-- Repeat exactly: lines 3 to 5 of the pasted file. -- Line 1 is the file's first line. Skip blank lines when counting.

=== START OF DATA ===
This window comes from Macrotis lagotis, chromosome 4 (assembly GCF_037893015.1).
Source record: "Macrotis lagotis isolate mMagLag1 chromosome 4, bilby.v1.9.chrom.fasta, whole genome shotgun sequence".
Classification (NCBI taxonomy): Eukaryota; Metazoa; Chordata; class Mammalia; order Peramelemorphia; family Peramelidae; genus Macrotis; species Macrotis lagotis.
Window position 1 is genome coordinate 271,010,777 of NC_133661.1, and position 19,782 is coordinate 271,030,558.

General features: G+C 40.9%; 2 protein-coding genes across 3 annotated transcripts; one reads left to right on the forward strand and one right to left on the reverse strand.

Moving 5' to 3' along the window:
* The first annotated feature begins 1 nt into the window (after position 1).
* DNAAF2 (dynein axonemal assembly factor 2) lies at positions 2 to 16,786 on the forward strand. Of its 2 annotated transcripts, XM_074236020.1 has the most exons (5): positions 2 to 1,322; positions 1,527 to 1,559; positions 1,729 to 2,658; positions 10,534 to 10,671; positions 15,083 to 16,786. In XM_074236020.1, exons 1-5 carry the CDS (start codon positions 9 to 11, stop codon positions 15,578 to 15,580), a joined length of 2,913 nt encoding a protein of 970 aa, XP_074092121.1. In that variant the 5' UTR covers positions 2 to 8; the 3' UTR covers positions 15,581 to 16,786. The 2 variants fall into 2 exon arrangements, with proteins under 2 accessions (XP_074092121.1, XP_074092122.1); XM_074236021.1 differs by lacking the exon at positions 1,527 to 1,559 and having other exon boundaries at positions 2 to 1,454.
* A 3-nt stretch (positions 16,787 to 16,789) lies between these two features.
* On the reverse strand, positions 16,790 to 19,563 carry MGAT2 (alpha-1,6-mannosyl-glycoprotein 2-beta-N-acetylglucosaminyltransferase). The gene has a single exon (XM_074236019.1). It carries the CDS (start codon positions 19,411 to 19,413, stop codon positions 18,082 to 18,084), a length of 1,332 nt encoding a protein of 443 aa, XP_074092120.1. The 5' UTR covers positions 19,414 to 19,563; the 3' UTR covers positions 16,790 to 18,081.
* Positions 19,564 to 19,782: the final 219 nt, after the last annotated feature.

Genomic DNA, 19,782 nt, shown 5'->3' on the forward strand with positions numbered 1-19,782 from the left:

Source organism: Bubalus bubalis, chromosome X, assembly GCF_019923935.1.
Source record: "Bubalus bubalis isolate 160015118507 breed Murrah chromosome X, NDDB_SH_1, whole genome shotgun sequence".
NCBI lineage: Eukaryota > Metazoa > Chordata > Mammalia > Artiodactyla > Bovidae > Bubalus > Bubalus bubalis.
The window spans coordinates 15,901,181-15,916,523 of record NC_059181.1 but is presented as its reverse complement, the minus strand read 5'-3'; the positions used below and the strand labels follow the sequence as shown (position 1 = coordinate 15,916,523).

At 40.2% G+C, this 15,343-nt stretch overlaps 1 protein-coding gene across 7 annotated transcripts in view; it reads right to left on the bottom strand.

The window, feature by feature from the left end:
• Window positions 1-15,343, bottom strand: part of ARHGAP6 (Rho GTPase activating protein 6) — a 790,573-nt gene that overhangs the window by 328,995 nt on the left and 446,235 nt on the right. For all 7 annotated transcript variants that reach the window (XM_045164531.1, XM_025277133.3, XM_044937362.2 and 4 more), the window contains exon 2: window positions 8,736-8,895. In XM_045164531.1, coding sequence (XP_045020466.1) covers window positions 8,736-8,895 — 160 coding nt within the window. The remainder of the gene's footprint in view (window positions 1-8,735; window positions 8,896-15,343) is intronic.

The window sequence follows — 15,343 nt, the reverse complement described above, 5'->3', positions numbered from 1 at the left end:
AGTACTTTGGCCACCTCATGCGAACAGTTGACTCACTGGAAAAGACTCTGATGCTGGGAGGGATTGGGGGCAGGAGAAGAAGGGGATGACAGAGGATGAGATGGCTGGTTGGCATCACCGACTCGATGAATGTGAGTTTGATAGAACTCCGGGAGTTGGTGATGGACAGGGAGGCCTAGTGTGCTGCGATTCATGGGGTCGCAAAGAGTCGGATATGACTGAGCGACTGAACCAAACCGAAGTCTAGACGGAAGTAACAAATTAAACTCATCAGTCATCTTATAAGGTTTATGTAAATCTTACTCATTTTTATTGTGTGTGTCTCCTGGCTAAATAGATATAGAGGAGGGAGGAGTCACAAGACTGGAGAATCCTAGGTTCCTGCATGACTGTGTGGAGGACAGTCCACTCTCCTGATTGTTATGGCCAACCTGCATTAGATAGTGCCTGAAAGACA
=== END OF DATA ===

Classification (NCBI taxonomy): Eukaryota; Metazoa; Chordata; class Mammalia; order Peramelemorphia; family Peramelidae; genus Macrotis; species Macrotis lagotis.
Window position 1 is genome coordinate 271,010,777 of NC_133661.1, and position 19,782 is coordinate 271,030,558.

General features: G+C 40.9%; 2 protein-coding genes across 3 annotated transcripts; one reads left to right on the forward strand and one right to left on the reverse strand.